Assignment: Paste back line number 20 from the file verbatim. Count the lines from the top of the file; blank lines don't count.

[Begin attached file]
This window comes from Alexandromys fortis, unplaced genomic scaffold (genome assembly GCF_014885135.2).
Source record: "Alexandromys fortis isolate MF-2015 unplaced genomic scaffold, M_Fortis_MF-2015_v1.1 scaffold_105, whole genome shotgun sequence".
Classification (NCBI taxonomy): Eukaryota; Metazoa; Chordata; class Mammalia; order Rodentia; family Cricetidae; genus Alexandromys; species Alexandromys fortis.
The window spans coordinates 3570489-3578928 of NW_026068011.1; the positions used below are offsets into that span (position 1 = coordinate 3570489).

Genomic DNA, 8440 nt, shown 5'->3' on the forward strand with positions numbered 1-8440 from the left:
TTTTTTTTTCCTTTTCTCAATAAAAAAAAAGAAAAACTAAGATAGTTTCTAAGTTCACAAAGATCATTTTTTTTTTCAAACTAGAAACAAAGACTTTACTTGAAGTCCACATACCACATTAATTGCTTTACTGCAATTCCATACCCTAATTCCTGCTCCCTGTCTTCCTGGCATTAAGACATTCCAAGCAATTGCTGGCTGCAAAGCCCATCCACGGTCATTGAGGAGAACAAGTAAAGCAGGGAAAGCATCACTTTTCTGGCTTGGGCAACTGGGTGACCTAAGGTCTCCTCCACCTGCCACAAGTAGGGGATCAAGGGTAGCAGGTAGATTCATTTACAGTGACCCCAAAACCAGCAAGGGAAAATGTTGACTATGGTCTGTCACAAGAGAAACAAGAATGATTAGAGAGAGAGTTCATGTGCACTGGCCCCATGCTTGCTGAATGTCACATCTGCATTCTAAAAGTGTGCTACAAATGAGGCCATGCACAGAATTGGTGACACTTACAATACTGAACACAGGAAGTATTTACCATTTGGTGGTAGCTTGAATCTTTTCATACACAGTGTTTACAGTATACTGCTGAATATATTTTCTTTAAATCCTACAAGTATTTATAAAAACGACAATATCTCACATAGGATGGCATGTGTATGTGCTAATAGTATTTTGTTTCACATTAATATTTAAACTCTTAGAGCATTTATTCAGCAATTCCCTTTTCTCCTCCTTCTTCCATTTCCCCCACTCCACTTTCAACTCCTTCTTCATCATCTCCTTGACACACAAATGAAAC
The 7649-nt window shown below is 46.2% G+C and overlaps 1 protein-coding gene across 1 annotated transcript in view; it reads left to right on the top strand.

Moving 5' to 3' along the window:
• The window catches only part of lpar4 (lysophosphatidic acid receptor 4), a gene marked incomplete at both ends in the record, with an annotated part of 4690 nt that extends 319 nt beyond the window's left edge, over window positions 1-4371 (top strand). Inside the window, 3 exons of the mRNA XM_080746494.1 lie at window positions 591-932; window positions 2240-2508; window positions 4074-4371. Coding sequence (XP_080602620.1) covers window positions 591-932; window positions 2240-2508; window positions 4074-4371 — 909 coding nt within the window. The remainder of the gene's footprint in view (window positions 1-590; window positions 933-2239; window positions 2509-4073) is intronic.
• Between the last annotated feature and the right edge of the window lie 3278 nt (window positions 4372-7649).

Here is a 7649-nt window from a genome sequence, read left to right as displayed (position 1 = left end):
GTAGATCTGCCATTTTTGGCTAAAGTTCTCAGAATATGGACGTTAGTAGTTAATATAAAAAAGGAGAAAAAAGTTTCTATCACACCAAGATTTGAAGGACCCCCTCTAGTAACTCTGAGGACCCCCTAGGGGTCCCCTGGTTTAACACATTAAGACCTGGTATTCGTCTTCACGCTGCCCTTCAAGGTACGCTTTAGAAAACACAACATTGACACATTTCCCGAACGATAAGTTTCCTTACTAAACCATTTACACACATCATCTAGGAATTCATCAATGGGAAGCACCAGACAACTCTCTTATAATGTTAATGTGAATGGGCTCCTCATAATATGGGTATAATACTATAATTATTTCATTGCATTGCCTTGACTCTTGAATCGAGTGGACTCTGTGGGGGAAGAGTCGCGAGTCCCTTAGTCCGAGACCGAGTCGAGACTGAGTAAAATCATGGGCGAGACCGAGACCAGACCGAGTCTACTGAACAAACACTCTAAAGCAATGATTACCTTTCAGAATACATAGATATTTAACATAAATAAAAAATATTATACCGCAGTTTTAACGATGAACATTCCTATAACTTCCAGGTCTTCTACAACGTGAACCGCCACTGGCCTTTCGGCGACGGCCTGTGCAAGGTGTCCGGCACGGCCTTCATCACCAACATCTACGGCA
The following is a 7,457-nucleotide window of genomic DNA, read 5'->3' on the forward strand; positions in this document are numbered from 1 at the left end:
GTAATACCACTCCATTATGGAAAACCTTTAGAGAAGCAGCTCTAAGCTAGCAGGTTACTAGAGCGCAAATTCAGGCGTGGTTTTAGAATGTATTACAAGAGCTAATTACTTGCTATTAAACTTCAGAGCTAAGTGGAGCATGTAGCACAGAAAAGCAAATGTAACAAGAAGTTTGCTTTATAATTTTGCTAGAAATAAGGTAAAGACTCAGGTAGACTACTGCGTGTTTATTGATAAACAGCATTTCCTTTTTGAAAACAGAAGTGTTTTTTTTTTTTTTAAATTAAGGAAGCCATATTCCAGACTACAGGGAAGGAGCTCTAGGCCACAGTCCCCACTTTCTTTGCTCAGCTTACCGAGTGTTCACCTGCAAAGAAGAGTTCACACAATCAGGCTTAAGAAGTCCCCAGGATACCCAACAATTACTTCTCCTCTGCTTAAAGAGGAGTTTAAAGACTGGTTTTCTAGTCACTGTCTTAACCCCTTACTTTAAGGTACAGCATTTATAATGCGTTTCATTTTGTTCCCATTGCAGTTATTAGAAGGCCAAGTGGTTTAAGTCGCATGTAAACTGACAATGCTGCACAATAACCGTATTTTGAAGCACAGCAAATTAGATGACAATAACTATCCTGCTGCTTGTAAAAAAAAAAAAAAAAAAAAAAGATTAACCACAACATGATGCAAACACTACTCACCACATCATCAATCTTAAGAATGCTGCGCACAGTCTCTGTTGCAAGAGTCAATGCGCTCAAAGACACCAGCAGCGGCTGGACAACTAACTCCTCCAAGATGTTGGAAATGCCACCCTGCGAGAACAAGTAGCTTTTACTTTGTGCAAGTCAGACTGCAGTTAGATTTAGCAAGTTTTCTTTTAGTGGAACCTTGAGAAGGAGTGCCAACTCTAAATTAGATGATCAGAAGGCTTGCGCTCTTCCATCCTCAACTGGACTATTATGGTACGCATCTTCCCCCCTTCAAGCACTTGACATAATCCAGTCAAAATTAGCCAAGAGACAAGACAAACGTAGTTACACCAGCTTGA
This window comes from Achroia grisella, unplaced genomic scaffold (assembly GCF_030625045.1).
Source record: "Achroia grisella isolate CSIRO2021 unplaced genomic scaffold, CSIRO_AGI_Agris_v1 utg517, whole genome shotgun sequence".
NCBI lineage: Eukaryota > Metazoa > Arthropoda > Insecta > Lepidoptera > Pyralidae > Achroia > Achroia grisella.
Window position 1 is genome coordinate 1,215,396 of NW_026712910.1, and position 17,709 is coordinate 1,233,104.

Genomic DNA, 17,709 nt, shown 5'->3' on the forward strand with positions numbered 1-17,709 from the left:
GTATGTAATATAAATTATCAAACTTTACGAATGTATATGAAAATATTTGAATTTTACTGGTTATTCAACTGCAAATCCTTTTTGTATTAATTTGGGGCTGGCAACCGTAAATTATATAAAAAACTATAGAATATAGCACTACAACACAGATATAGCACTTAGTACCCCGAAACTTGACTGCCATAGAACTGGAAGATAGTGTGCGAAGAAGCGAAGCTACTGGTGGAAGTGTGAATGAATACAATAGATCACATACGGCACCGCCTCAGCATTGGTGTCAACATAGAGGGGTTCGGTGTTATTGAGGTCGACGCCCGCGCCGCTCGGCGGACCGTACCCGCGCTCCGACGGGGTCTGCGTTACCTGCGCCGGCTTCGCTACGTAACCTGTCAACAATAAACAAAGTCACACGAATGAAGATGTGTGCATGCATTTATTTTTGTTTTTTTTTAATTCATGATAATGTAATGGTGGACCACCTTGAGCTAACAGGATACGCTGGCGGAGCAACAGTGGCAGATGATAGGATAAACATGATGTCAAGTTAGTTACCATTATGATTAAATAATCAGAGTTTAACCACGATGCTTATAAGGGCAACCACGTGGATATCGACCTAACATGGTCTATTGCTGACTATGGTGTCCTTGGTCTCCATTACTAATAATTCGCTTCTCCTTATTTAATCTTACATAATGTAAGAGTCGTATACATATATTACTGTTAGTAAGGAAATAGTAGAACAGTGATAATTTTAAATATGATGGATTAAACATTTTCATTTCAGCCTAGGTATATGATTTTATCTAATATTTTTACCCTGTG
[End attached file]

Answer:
GTATGTAATATAAATTATCAAACTTTACGAATGTATATGAAAATATTTGAATTTTACTGGTTATTCAACTGCAAATCCTTTTTGTATTAATTTGGGGCTGGCAACCGTAAATTATATAAAAAACTATAGAATATAGCACTACAACACAGATATAGCACTTAGTACCCCGAAACTTGACTGCCATAGAACTGGAAGATAGTGTGCGAAGAAGCGAAGCTACTGGTGGAAGTGTGAATGAATACAATAGATCACATACGGCACCGCCTCAGCATTGGTGTCAACATAGAGGGGTTCGGTGTTATTGAGGTCGACGCCCGCGCCGCTCGGCGGACCGTACCCGCGCTCCGACGGGGTCTGCGTTACCTGCGCCGGCTTCGCTACGTAACCTGTCAACAATAAACAAAGTCACACGAATGAAGATGTGTGCATGCATTTATTTTTGTTTTTTTTTAATTCATGATAATGTAATGGTGGACCACCTTGAGCTAACAGGATACGCTGGCGGAGCAACAGTGGCAGATGATAGGATAAACATGATGTCAAGTTAGTTACCATTATGATTAAATAATCAGAGTTTAACCACGATGCTTATAAGGGCAACCACGTGGATATCGACCTAACATGGTCTATTGCTGACTATGGTGTCCTTGGTCTCCATTACTAATAATTCGCTTCTCCTTATTTAATCTTACATAATGTAAGAGTCGTATACATATATTACTGTTAGTAAGGAAATAGTAGAACAGTGATAATTTTAAATATGATGGATTAAACATTTTCATTTCAGCCTAGGTATATGATTTTATCTAATATTTTTACCCTGTG